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The DS in Japanese books, from 1972 to today.
Simply titled "Citroen", in the "Cars of the world" collection, published by Nigensha (also the
publisher of car magazine Car Graphic) in October, 1972, this book relates the full story of the
brand, with illustrations coming almost exclusively from Citroen's Communications Dept. The
14 pages about the DS give plenty of details about its technical characteristics.

Its author, Ookawa Yuu, who mentions he previously owned a 2CV, relates his first encounter
with the DS: "My first experience with a DS was a little bit frightening. The steering is so
sensitive that you can turn the wheel with the tip of your little finger. When you change to a
higher or a lower gear you feel the strong effect of the engine break. At first I thought I'd never
ever drive one again. But during the return trip on the Tomei motorway, comfortably tucked
on the passenger seat, I could feel the unmatched comfort of the DS. I had the feeling that I
could grasp but only a few percents of this car's true value when I was watching at the rain
drops cleared away from the glass windows, who offered so little resistance to the wind. If
you can overcome your first feelings of uneasiness and hesitation when encountering a DS
for the first time, you will realize that this car is one of the most comfortable and fastest tools
to take you from point A to point B."
In 1986, it was already 10
years since the fateful
takeover of Citroen by
Peugeot. In its 30-volume
"World's major car brands"
collection, Hoikusha Editions
published this booklet,
penned by car journalist
Inouye Koichi. Most photos  
were taken in Japan,
although the owner of the
white LH-drive ID19 shown
here probably asked to have
the plate number hidden.
Several photos are credited
to Seibu Automobiles, the
importer and distributor in
Japan at that time.
Published in 1990 by Urban Now, this beautiful album is part of a series titled "One car I can't
forget - the machines that ran through the times". This one focuses on European cars of the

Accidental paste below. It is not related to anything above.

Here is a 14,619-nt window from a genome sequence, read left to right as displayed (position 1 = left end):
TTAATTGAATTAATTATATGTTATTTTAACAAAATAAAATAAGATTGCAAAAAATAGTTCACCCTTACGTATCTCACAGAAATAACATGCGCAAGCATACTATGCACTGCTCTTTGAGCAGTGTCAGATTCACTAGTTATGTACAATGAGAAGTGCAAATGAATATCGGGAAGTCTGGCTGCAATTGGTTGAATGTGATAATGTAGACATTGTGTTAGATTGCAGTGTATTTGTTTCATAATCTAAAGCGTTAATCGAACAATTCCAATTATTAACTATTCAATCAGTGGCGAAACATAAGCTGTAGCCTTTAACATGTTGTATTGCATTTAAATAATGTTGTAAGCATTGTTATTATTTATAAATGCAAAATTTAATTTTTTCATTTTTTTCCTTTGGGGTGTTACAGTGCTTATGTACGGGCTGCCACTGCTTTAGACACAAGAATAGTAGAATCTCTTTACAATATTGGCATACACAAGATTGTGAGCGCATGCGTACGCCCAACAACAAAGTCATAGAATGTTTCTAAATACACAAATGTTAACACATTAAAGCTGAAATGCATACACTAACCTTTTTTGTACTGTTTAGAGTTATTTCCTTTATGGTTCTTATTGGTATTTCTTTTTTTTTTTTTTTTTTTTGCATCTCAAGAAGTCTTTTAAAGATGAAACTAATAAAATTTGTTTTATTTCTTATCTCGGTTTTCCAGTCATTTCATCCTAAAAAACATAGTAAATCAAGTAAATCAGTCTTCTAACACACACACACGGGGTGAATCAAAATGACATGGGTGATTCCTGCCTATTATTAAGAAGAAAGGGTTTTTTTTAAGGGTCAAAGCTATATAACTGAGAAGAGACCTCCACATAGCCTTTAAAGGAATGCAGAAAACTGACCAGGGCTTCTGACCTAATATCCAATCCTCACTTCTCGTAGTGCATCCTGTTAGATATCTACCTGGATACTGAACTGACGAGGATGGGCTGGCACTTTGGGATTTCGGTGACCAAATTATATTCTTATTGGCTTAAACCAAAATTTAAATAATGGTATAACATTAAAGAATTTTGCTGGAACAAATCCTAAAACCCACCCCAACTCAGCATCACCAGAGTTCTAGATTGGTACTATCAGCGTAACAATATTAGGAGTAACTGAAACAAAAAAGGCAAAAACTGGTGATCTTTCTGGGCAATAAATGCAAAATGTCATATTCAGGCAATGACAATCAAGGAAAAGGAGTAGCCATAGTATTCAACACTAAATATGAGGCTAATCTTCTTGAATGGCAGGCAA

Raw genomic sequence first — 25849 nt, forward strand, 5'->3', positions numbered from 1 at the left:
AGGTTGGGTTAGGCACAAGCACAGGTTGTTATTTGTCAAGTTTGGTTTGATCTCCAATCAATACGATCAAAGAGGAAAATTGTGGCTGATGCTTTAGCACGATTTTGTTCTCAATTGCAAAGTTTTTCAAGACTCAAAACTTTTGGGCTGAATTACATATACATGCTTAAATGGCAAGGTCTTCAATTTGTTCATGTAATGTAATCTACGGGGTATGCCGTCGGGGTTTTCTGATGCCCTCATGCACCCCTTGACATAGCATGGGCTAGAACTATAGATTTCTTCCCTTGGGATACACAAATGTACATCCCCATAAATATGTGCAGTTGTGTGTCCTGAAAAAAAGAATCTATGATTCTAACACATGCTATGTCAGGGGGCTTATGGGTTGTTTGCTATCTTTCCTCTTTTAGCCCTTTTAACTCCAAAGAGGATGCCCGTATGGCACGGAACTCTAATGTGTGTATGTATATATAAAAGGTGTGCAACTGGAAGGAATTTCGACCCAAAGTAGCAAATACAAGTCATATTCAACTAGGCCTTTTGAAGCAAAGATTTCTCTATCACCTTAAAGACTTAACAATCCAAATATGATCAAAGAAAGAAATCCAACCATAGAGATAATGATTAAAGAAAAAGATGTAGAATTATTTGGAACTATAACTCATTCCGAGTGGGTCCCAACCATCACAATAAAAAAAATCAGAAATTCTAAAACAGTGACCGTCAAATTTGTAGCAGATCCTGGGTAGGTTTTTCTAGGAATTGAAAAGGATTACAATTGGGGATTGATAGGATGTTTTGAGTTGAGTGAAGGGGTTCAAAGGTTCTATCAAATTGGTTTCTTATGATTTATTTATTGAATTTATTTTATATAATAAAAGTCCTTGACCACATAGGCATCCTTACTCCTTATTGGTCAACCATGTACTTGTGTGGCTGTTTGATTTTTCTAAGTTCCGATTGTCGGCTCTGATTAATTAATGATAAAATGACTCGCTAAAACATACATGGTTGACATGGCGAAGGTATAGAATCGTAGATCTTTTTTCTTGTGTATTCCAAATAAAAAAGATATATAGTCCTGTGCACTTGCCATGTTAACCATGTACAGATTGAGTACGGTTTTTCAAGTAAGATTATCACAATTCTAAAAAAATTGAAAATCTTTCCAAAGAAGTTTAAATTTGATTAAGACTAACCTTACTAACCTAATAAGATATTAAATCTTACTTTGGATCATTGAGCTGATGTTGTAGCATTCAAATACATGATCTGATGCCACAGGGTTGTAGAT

'50s and '60s, and features superb B&W photos by Okakura Tadashi. One of the cars is a
1972 DS21, belonging to famous Citroenist and Chairman of the Citroen Club of Japan,
Mitsuru Sugiyama.
Other photos of this car are shown     
Hoikusha published in 1992
another series about 10
"Famous European car
brands", one of them being  
Citroen, and written again
by Inouye Koichi. Only the
photos in B&W show a
Japanese DS.
This booklet, issued by Neko Publishing in
1999 (above left), is sub-titled "The French
avant-garde that continues to challenge its
time" when it is re-issued in 2006 (left). On
top of a 1972 DS21 Pallas, it shows a 1974
DS23 "Safari" (above), and a cabriolet, all
shot in Japan.
In "The Golden Age of Car", published in 1998 by Tokyo
Shoseki, Kabata Yasushi recalls his fond memories of "46
famous cars from the '60s to the '80s", almost entirely
Japanese makes. One exception is a 1-hour test drive of a
friend's 1970 DS20 Pallas, which he can only compare to a
"car that flies above the clouds".
The famous 1996 DS reference book by
John Reynolds and Jan de Lange called
"Les Citroen DS - versions originales" in
French and "Original Citroen DS - The
Restorer's Guide" in English, has been
translated into Japanese by Ogawa Fumio
and published by Nigensha. The text and
the photos are exactly the same as in the
original, meaning that there is no single
information about the DS in Japan. Only
the (beautiful)  cover, also by Ogawa
Fumio, is specific.
The Nigensha publishing house used all the data compiled by its magazine Car
Graphic since its inception in 1962 to issue this "Car archives" series. In this
Volume 2, dated 2000, featuring Italian and French cars of the '60s, the Citroen
DS is represented by two photos, none of them taken in Japan, like all photos in
the album.
Same series as above, this time with cars of the '70s from
"France and other countries", in this volume published in
2003. Some of the photos on the DS article have been taken
in Japan, and are extracted from Car Graphic articles. You'll
also notice a SM on the book's cover.
In this little book titled "Issha
senri", former Nikkan Jidosha
journalist Kuriyama Sadayuki
recalls his lifetime memories.
It was published in 2010 by
Miki Press.   
Titled "One century of Citroen - Pursuing innovation", and published in 2013 by Grand Prix
Editions, this book by French-speaking car journalist Takeda Takashi is very complete, but
there is no single Japanese DS in the 28 pages about the DS.
"Issha Senri" is one of these 4-character expressions, meaning litterally "one
drop of water, one thousand miles", meaning something like "one small action
can go a long way"; but with the kanji character for "drop" written in a different
way, it takes the meaning of "one car, one thousand miles". These photos
show early Japanese DS, the one on top a US-export model, belonging to an
American serviceman
(See more about it           ), and they have been taken
by Asai Sadahiko.   
Nigensha published in 2006 this other book
by John Reynolds, "Citroen - Daring to be
different", translated in Japanese by Aihara
Toshiki. Here again, unfortunately, no single
original Japanese photo or document.